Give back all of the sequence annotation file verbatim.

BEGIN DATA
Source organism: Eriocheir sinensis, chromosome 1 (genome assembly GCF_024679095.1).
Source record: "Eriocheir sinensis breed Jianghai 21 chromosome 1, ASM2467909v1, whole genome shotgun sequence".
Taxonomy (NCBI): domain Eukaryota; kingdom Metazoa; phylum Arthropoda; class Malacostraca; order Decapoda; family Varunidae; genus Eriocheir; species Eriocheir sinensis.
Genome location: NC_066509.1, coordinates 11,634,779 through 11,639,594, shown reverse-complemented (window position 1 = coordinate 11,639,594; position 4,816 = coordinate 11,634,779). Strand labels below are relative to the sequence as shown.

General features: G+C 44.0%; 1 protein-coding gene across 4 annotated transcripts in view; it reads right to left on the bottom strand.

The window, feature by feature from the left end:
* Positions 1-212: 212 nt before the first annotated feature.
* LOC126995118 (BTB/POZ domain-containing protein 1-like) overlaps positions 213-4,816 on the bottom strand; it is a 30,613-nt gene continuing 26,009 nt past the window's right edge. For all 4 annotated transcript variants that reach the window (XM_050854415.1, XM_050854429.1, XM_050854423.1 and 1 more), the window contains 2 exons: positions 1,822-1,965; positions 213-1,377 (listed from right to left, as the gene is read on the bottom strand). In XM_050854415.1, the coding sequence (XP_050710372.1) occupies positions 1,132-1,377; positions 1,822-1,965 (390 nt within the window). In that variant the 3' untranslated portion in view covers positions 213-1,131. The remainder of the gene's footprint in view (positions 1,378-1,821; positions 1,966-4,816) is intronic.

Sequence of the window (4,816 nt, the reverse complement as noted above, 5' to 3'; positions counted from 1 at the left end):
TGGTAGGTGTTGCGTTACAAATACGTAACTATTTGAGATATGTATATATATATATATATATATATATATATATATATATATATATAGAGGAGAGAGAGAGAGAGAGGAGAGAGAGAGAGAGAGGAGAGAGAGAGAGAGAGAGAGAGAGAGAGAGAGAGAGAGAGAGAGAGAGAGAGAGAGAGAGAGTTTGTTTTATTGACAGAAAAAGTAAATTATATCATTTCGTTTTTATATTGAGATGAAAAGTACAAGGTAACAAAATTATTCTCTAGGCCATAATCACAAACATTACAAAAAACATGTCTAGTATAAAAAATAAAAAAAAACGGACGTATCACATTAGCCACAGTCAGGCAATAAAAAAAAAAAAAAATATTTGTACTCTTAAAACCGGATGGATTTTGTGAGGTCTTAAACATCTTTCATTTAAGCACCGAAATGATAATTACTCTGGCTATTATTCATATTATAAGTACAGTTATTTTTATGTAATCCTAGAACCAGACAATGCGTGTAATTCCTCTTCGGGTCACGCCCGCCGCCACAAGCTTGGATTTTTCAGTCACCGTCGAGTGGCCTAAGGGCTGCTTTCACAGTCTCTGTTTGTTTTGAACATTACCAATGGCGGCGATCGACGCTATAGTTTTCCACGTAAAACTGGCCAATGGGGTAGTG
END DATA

Source organism: Eriocheir sinensis, chromosome 1 (genome assembly GCF_024679095.1).
Source record: "Eriocheir sinensis breed Jianghai 21 chromosome 1, ASM2467909v1, whole genome shotgun sequence".
Taxonomy (NCBI): domain Eukaryota; kingdom Metazoa; phylum Arthropoda; class Malacostraca; order Decapoda; family Varunidae; genus Eriocheir; species Eriocheir sinensis.
Genome location: NC_066509.1, coordinates 11,634,779 through 11,639,594, shown reverse-complemented (window position 1 = coordinate 11,639,594; position 4,816 = coordinate 11,634,779). Strand labels below are relative to the sequence as shown.

General features: G+C 44.0%; 1 protein-coding gene across 4 annotated transcripts in view; it reads right to left on the bottom strand.

The window, feature by feature from the left end:
* Positions 1-212: 212 nt before the first annotated feature.
* LOC126995118 (BTB/POZ domain-containing protein 1-like) overlaps positions 213-4,816 on the bottom strand; it is a 30,613-nt gene continuing 26,009 nt past the window's right edge. For all 4 annotated transcript variants that reach the window (XM_050854415.1, XM_050854429.1, XM_050854423.1 and 1 more), the window contains 2 exons: positions 1,822-1,965; positions 213-1,377 (listed from right to left, as the gene is read on the bottom strand). In XM_050854415.1, the coding sequence (XP_050710372.1) occupies positions 1,132-1,377; positions 1,822-1,965 (390 nt within the window). In that variant the 3' untranslated portion in view covers positions 213-1,131. The remainder of the gene's footprint in view (positions 1,378-1,821; positions 1,966-4,816) is intronic.

Sequence of the window (4,816 nt, the reverse complement as noted above, 5' to 3'; positions counted from 1 at the left end):
TGGTAGGTGTTGCGTTACAAATACGTAACTATTTGAGATATGTATATATATATATATATATATATATATATATATATATATATATAGAGGAGAGAGAGAGAGAGAGGAGAGAGAGAGAGAGAGGAGAGAGAGAGAGAGAGAGAGAGAGAGAGAGAGAGAGAGAGAGAGAGAGAGAGAGAGAGAGAGTTTGTTTTATTGACAGAAAAAGTAAATTATATCATTTCGTTTTTATATTGAGATGAAAAGTACAAGGTAACAAAATTATTCTCTAGGCCATAATCACAAACATTACAAAAAACATGTCTAGTATAAAAAATAAAAAAAAACGGACGTATCACATTAGCCACAGTCAGGCAATAAAAAAAAAAAAAAATATTTGTACTCTTAAAACCGGATGGATTTTGTGAGGTCTTAAACATCTTTCATTTAAGCACCGAAATGATAATTACTCTGGCTATTATTCATATTATAAGTACAGTTATTTTTATGTAATCCTAGAACCAGACAATGCGTGTAATTCCTCTTCGGGTCACGCCCGCCGCCACAAGCTTGGATTTTTCAGTCACCGTCGAGTGGCCTAAGGGCTGCTTTCACAGTCTCTGTTTGTTTTGAACATTACCAATGGCGGCGATCGACGCTATAGTTTTCCACGTAAAACTGGCCAATGGGGTAGTG